Key Derivation Function
The passwords reside in an encrypted file, which is fine. However, this won’t be of any use, if an attacker just bruteforces your password. You cannot protect the file from being bruteforced, but you can hamper the attacker by making it hard to transform the password into the encryption key (= taking longer). This is achieved by using a hard-to-calculate KDF. Available Ruby implementations of such a KDF include pbkdf2, bcrypt and scrypt.
I went with pbkdf2, which is part of Ruby’s standard library (OpenSSL).
Up until now, I used a simple
Marshal.dump to convert the password entry Ruby hashes into a string. I still like the simplicity of this approach. However, someone pointed out that the marshalling format could change in a future Ruby version. While I cannot see that’s the case in near future, I nevertheless think it’s a good argument and changed the marshalling to a custom format.
Pack and Unpack
I got familiar with the low level
Array#pack methods. I already used both methods pretty often to convert between various formats, but I didn’t get the general concept, when to use which of both methods. However, it’s pretty easy:
You have a custom binary format, which is stored in a file or received from some stream. It’s always a sequence of bytes, so it’s somehow a string. Your information is packed into the string, defined by a template. So you can unpack the String, using a template definition. The result is an array of all the data elements that you’ve defined in the template. You can pack the data in that array to get a byte sequence (stored in a Ruby string) and save it or send it away.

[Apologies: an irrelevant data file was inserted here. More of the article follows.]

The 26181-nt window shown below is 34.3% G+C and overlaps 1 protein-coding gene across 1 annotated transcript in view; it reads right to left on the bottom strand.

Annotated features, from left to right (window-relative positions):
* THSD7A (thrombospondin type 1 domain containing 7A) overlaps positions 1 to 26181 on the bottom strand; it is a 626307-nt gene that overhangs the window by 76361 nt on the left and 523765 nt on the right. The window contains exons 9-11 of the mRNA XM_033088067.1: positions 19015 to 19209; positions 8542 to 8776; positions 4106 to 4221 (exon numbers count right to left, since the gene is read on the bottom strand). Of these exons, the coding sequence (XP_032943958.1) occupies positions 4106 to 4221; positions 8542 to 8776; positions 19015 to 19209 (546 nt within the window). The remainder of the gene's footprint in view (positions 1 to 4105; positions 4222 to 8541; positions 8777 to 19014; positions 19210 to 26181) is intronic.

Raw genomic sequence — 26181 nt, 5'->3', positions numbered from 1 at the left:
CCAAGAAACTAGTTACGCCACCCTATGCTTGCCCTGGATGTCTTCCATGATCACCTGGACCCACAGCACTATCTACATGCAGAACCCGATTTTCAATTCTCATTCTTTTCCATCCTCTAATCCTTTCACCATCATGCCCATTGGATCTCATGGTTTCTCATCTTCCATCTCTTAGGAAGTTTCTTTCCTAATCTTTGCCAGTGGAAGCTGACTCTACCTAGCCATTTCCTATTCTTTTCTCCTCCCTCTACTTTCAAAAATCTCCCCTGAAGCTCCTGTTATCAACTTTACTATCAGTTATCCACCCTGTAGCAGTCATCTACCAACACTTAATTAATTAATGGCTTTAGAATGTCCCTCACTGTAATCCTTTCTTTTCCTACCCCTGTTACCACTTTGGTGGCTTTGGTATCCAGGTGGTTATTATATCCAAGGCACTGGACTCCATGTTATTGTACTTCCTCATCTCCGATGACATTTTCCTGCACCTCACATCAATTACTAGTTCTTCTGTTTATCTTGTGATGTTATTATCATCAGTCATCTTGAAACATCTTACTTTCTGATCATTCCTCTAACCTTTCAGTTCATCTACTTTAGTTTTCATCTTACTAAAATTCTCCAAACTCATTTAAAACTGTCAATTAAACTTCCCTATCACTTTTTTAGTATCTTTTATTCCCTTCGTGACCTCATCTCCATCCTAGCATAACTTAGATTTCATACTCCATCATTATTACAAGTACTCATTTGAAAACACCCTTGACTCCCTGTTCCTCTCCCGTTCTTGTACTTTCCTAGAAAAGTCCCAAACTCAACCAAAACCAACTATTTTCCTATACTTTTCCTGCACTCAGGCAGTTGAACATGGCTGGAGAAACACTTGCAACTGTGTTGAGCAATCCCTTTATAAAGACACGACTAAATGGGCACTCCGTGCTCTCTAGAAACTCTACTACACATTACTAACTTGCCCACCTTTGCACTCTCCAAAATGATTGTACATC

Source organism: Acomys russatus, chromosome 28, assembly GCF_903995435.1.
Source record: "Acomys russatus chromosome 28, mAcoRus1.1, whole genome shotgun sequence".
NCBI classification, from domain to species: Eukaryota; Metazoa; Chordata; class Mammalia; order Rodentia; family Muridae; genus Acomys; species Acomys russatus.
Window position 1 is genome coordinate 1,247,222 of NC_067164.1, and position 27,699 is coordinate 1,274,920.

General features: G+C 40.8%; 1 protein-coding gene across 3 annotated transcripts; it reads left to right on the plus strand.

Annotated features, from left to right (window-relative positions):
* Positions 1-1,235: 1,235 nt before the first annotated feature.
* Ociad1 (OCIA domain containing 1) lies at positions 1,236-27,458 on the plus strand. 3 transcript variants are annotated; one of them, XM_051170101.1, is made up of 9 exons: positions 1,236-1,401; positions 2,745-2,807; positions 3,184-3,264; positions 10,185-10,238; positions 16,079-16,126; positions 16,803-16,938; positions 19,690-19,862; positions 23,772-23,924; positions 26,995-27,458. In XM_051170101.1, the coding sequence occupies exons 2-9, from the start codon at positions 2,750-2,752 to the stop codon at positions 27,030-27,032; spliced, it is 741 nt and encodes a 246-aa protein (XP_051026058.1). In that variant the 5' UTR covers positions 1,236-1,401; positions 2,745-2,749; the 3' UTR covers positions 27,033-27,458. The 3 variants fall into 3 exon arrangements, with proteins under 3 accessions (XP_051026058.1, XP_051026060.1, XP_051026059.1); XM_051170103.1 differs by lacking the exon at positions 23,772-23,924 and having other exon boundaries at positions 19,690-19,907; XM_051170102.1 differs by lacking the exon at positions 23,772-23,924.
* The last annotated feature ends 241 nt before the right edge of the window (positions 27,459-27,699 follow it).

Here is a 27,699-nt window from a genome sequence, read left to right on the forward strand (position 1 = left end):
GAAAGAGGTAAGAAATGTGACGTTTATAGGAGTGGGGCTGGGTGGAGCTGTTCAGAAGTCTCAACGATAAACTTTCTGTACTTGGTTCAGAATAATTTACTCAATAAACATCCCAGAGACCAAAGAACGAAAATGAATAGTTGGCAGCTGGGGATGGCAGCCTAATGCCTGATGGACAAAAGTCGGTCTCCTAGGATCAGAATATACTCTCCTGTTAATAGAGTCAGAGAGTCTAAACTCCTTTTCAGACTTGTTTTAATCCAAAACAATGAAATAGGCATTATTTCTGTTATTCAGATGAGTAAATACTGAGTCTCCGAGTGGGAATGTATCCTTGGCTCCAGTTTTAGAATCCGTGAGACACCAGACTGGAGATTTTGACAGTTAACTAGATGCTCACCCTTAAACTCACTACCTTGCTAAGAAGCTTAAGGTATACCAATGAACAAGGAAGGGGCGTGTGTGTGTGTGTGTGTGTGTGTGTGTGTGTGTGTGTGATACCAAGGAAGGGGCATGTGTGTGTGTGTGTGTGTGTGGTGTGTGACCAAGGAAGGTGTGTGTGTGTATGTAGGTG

Pretty logic, isn’t it?
Aruba Timeout Issues
Using the cucumber command-line testing framework has its pros and cons. One of the drawbacks are the timeout issues that let test cases fail for no real reason. The impact is the worst when using an “output from” step.. At some point, running the test suite locally was no problem, anymore, but I had a hard time getting the test suite green on travis-ci.
It seems that Ruby’s string comparison does not only compare bytes, but also the encoding:
>> a = '⌨' #=> "⌨" >> a.encoding #=> #<Encoding:UTF-8> >> b = a.dup #=> "⌨" >> b.force_encoding('ascii') #=> "\xE2\x8C\xA8" >> b.encoding #=> #<Encoding:US-ASCII> >> a == b #=> false
However, it will work, if not using unicode characters:
>> a = "no-unicode" #=> "no-unicode" >> a.encoding #=> #<Encoding:UTF-8> >> b = a.dup #=> "no-unicode" >> b.force_encoding('ascii') #=> "no-unicode" >> b.encoding #=> #<Encoding:US-ASCII> >> a == b #=> true
Is this behavior documented somewhere? Which rules does it follow?
JRuby vs. OpenSSL
JRuby’s OpenSSL implementation got some problems. Firstly, you need the jruby-openssl gem – but when loading it into MRI, you get errors, so you cannot directly specify the gem dependency. You can specify a platform in Gemfiles, but that’s bundler specific and does not help for deploying the gem on rubygems.org. Is this hack the only way to use platform specific gems!?
Another point: The JRuby OpenSSL implementation lacks the PCKS5 part that contains the pbkdf2 function. A workaround for this problem is to use this well-designed pbkdf2 Ruby implementation, which is a little bit slower than OpenSSL’s.
These and some more minor problems lead me to postpone JRuby support.
These were the Ruby problems I’ve had to fight with. Now I am pretty happy with the current implementation of pws. Thanks for reading.